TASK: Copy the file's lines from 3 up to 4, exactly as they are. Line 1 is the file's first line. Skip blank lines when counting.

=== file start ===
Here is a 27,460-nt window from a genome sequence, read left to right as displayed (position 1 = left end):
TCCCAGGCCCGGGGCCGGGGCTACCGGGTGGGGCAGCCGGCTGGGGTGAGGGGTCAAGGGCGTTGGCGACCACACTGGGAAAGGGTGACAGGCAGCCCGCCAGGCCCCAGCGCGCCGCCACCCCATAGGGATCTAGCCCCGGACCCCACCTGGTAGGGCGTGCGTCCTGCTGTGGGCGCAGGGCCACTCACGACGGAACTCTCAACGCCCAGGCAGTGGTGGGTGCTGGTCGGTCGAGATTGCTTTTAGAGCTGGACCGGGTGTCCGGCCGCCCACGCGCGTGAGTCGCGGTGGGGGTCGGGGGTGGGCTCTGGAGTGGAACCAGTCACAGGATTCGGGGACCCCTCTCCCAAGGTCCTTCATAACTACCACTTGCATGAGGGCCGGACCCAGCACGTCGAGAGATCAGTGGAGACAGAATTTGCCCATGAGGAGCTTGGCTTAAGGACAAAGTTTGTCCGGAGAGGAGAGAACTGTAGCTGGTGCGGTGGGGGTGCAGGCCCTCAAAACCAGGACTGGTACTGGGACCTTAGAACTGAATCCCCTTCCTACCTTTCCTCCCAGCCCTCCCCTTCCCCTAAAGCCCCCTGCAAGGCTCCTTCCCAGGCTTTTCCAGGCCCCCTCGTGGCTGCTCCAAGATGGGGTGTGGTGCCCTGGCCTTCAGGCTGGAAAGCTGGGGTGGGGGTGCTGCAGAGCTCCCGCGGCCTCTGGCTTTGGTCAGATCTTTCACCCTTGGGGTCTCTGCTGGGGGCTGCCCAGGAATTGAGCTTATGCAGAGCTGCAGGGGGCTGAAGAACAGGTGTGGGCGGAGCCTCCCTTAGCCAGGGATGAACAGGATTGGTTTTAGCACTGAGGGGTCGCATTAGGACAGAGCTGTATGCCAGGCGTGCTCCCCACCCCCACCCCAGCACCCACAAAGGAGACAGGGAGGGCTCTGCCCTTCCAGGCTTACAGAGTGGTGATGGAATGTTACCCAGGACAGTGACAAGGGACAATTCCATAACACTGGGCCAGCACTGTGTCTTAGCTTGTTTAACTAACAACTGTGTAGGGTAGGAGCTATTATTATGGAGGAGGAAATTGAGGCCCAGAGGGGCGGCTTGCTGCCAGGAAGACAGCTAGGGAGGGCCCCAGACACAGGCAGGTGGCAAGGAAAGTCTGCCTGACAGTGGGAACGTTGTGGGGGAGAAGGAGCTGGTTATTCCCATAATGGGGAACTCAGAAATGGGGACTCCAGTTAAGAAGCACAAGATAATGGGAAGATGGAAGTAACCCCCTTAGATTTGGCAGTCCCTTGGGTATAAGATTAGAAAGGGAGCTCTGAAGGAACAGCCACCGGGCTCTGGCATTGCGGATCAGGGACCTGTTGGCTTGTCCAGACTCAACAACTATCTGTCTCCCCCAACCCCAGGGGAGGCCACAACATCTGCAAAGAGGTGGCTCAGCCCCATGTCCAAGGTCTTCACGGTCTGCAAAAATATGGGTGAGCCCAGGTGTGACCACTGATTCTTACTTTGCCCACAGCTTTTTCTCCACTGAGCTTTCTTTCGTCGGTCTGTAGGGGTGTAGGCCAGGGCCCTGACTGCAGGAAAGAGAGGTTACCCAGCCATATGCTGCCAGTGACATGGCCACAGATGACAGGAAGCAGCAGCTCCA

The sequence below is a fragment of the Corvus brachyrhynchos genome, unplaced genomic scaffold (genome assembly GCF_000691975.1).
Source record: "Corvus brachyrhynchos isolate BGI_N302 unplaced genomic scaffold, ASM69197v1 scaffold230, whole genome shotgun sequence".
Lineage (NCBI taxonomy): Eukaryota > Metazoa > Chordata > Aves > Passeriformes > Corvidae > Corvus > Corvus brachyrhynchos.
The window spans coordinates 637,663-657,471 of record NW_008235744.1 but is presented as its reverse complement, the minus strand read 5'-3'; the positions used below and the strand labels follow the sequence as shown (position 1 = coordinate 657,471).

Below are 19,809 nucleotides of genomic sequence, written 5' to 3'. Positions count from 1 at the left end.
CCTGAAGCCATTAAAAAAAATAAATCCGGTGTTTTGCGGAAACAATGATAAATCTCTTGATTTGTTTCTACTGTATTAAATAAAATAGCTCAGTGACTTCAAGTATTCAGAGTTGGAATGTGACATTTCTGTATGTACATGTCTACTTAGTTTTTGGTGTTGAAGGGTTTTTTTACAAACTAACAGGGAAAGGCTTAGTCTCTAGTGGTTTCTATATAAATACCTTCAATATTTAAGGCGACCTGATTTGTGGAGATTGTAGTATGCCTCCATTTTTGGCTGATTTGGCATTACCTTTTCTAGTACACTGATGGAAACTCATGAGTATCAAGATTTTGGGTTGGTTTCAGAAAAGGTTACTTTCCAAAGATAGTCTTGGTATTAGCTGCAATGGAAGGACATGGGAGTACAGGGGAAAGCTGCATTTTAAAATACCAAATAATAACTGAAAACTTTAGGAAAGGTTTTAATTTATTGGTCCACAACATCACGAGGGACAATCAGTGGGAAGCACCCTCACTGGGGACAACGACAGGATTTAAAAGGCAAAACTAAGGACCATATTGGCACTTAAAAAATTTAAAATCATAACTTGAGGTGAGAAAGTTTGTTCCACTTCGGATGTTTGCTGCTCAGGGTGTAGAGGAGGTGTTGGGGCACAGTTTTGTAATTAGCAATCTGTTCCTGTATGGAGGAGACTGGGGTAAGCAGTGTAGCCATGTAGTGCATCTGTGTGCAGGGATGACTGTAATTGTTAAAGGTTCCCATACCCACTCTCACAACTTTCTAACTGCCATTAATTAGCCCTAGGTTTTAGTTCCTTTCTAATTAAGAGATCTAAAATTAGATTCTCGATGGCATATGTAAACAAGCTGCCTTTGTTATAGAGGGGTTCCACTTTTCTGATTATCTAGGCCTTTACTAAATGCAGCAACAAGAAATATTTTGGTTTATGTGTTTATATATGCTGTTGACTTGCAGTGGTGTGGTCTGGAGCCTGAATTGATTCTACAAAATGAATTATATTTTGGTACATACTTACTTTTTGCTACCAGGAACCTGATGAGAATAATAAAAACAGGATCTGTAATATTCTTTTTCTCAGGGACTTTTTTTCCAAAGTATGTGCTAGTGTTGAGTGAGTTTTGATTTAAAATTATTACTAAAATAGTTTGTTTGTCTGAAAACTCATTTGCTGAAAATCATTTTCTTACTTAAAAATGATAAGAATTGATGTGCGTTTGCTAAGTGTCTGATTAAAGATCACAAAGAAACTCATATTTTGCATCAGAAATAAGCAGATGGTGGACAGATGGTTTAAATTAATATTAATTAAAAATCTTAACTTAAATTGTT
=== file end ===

The sequence below is a fragment of the Corvus brachyrhynchos genome, unplaced genomic scaffold (genome assembly GCF_000691975.1).
Source record: "Corvus brachyrhynchos isolate BGI_N302 unplaced genomic scaffold, ASM69197v1 scaffold230, whole genome shotgun sequence".